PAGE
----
Stop The Hurricane Blame Game

By Mike Cronin

“You never let a serious crisis go to waste.” Those are the words of Rahm Emanuel, Mayor of Chicago and former Chief of Staff under President Obama. Plenty of people are taking him up on that advice by exploiting notable natural disasters (presently, Hurricane Irma is their wellspring) to further their own agendas. Curiously, people on (supposedly) opposite spans of the ideological spectrum are finding ways to blame Irma (and Harvey before her, and Katrina before both) on human activity they don’t like:

The first variety are stories that repeat the oft-heard statistic that Hurricane Irma is the most powerful Atlantic hurricane in recorded history and that she is a result of human-caused global warming. Let’s break this down.  First, whether or not a given natural phenomenon is the “most powerful” in recorded history makes good headlines, but it’s almost irrelevant – because recorded history is a vanishingly small slice of time on the geologic clock. If we scale the lifetime of the earth to be represented by a human lifespan – say eighty years, then all of recorded human history represents the span of an eyeblink or two.   Indeed, reliable recordings of meteorological phenomena such as hurricanes have only been commonplace for perhaps the last 150 years or so.

Another angle: Right now, there are three hurricanes: Katia in the western Gulf of Mexico, Irma, and Jose east of the Caribbean. Some articles are noting this as another bit of evidence that global warming is to blame – but there have been at least two recorded occasions when four hurricanes existed at one time, and the earliest of those dates to 1893.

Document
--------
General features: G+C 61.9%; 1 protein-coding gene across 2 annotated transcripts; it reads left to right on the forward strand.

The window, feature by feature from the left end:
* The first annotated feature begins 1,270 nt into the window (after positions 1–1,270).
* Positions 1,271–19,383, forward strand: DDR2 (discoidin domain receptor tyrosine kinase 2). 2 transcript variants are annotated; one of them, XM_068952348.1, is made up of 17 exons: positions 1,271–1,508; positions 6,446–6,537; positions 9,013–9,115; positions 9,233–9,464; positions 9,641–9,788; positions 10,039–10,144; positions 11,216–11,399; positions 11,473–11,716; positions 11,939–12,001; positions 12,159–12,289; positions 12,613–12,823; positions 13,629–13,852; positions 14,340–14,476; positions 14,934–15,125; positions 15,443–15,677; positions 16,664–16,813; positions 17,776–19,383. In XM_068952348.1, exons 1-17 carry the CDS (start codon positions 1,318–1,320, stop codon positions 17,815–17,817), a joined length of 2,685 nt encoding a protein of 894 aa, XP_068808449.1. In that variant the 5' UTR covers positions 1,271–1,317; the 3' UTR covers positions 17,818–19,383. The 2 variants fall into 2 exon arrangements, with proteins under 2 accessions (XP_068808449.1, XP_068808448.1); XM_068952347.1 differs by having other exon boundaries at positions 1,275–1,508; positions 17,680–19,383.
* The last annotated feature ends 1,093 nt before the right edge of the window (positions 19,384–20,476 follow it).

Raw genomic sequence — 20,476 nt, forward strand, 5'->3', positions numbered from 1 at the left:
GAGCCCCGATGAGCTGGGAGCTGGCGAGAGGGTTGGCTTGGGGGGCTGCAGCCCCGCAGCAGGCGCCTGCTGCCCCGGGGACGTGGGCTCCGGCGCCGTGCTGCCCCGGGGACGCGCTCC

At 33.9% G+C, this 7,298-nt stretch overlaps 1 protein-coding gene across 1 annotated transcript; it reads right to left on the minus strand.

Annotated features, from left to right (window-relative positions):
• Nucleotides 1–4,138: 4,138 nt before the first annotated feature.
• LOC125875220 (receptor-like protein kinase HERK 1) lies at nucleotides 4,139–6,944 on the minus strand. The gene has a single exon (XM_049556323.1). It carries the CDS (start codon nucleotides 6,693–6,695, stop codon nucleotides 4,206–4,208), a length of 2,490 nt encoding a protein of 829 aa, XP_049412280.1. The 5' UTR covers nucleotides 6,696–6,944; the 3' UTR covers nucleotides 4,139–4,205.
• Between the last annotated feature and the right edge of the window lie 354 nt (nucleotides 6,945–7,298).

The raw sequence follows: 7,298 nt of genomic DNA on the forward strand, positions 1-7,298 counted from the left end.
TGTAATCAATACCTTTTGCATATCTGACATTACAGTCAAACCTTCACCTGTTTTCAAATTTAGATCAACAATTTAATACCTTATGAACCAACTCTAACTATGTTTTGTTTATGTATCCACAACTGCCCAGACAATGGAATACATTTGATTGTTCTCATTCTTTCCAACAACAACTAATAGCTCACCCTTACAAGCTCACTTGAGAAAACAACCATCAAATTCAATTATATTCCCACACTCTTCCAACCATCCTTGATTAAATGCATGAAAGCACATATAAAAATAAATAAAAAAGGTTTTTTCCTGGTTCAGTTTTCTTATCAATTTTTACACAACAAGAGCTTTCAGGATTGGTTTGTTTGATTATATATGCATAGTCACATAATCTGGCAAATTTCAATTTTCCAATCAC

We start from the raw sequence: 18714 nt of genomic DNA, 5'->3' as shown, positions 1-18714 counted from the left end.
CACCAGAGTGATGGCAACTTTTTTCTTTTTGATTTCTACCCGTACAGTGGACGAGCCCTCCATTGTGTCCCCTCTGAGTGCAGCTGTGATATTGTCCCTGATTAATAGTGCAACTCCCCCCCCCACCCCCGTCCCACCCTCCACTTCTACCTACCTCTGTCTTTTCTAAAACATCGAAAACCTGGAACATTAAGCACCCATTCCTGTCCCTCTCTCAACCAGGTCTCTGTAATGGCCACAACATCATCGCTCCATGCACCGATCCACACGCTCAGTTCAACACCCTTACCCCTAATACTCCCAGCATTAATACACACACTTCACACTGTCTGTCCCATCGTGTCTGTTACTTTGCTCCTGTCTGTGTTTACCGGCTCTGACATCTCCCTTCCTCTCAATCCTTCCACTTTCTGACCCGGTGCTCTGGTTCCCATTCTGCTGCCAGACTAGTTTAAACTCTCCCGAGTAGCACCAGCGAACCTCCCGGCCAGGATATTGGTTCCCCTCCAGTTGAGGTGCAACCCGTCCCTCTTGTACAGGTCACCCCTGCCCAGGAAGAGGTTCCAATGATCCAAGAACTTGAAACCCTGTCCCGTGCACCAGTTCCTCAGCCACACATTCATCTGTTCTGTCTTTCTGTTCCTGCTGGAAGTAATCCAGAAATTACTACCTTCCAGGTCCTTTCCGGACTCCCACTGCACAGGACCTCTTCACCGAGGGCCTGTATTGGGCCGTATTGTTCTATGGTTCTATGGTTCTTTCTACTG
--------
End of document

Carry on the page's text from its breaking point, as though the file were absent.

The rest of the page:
Then there are the religious extremists who claim that natural disasters are God’s punishment for our sins, especially homosexuality and abortion. This pastor claims Hurricane Harvey is God’s punishment of Texas for failing to pass an anti-LGBT law. Actor Kirk Cameron claims Harvey and Irma have been sent by God to teach us humility and to make sinners repent. The same tone was on offer from some of the more extreme branches of the religious right for Hurricane Katrina over a decade ago.

Bottom line: We have no way to know whether Irma is in fact the most powerful hurricane in Atlantic history, ergo we can’t possibly know if her notable strength is truly the result of human-caused global warming, or of natural climate change, or if she is merely a “normal” large hurricane among the millions that have crossed the Atlantic over the eons. Since the conditions that cause hurricanes pre-date human industrial activity, we can safely assume the sin of emitting too much carbon dioxide is not the cause of Irma. What about biblical sin?  As the late Christopher Hitchens once pointedly observed, Hurricane Katrina, allegedly sent to punish us for the sins of homosexuality and fornication, destroyed almost every part of New Orleans except the French Quarter, wherein lies the red-light district!

The jury is out on the effects of humans on climate change, but the fact that the climate is changing is irrefutable – it is always changing. Likewise, the idea that God punishes us through disasters is ancient, but “disasters” only result when humans are affected by specific incidents of naturally occurring phenomena that have been occurring since before the rise of humanity.  The real tragedy of disasters is that we continue to put faith ahead of reason. Reason tells us that if you occupy a place that is in a hurricane zone, you are at risk. You can either mitigate that risk by being well-prepared to evacuate or to survive, or you can deal with the consequences of failing to make such preparations. Neither God nor global warming are responsible for that, you are.